The U.S. Navy has offered to convert one of its ships into a floating chemical weapons disposal, according to the Organisation for the Prohibition of Chemical Weapons, the watchdog responsible for policing Syria's disposal progress.
The as-yet-unidentified ship offer ends a weeks-long, agonizing search for a place to dispose of the embattled country's 1,300 tons of chemical weapons. The BBC first reported the dismantling would be handled at sea, and said the MV Cape Ray, a U.S. Navy cargo ship, was the likely choice. Now they just have to find a Mediterranean port where the Cape Ray can park itself and perform the process, called hydrolysis, required to destroy the weapons.
Syria has, so far, cooperated fully with the international agreement to get rid of its chemical weapons supply, which gives the country until December 31 to complete the job. This week OPCW denied a request from Syria to convert some of its chemical weapons facilities for other functions.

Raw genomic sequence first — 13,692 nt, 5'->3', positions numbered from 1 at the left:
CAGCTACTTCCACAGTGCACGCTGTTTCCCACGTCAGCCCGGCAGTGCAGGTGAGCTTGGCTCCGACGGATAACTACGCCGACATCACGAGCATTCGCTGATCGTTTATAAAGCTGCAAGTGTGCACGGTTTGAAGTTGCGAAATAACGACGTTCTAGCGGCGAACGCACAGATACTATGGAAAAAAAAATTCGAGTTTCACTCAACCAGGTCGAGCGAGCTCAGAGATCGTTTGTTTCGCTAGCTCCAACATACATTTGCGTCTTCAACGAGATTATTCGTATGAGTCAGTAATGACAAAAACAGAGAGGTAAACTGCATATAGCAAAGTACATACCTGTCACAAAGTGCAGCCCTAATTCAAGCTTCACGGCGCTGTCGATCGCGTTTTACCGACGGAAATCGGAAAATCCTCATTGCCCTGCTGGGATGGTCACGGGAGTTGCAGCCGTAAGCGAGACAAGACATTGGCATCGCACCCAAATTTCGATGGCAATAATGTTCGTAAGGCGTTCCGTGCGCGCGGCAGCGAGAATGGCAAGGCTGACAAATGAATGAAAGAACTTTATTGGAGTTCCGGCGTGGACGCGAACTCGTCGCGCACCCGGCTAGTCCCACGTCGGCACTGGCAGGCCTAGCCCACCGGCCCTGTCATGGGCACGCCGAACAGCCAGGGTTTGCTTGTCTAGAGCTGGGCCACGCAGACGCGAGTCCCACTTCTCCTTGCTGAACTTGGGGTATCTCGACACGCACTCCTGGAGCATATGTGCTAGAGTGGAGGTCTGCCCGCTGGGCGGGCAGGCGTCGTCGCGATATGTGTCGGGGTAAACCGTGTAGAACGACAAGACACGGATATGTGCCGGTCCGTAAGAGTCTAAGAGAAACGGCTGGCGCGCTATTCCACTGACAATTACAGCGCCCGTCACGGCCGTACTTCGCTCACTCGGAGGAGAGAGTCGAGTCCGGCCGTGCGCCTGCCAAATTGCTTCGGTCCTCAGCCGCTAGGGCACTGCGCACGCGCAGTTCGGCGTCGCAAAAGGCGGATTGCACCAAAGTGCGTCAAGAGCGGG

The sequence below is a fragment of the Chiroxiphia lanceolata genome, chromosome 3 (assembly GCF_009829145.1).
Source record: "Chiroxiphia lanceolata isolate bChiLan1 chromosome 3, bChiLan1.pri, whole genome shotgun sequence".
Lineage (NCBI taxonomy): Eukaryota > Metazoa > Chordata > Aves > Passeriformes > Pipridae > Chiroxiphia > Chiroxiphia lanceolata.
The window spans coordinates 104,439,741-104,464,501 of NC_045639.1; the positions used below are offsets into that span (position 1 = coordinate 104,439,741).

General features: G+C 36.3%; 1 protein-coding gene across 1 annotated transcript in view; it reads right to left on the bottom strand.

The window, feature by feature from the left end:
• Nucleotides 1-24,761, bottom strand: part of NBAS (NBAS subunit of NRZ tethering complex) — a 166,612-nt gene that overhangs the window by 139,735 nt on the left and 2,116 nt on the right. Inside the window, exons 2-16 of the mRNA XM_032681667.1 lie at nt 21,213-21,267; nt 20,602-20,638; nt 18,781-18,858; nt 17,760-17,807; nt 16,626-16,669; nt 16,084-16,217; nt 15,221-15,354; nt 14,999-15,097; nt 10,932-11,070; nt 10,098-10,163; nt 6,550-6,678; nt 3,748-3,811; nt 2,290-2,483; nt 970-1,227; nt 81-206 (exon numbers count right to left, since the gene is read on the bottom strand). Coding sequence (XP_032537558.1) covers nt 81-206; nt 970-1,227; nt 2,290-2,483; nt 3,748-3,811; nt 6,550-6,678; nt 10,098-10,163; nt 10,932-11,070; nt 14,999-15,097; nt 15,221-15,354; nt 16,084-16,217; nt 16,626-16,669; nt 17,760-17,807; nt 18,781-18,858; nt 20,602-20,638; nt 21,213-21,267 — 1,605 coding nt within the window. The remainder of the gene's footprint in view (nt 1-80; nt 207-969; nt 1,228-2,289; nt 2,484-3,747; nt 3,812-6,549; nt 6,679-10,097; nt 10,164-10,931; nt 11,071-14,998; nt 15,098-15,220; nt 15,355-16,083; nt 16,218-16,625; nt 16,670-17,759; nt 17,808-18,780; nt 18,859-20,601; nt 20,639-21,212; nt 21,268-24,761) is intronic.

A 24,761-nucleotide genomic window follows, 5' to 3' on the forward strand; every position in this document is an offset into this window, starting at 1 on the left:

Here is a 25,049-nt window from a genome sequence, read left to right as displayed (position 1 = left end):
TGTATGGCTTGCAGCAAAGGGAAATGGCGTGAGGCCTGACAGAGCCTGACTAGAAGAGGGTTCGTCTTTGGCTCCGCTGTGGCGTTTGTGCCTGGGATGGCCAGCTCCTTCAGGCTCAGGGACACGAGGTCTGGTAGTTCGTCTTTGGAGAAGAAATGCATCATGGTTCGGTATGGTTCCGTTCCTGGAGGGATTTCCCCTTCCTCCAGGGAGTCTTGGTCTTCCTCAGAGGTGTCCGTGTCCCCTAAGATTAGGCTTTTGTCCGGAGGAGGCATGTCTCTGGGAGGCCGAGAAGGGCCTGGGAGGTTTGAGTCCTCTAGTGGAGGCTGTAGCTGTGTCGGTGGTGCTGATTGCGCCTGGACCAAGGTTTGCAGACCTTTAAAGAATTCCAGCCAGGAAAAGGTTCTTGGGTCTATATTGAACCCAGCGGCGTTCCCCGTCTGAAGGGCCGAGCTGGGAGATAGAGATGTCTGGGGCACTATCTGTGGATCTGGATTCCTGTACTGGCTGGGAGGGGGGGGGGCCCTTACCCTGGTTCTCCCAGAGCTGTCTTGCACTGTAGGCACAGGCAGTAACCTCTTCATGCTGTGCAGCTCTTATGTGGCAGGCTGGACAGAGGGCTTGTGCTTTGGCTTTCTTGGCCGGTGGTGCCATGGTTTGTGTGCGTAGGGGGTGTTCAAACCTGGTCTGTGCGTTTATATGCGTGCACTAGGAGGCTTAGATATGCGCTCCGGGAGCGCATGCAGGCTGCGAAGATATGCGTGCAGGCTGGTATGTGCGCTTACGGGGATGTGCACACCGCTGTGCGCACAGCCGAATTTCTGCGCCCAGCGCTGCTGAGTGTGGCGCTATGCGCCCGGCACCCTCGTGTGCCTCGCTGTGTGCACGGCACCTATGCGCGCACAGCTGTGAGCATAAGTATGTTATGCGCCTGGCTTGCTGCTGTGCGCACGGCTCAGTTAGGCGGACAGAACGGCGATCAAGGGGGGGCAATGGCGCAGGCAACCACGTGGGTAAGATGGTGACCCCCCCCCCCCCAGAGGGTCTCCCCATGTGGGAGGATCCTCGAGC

The watchdog searched high and low for a country to volunteer their services to host the weapons once they're removed from Syria, and to handle their destruction. Even Albania said no thank you.
This article is from the archive of our partner The Wire.
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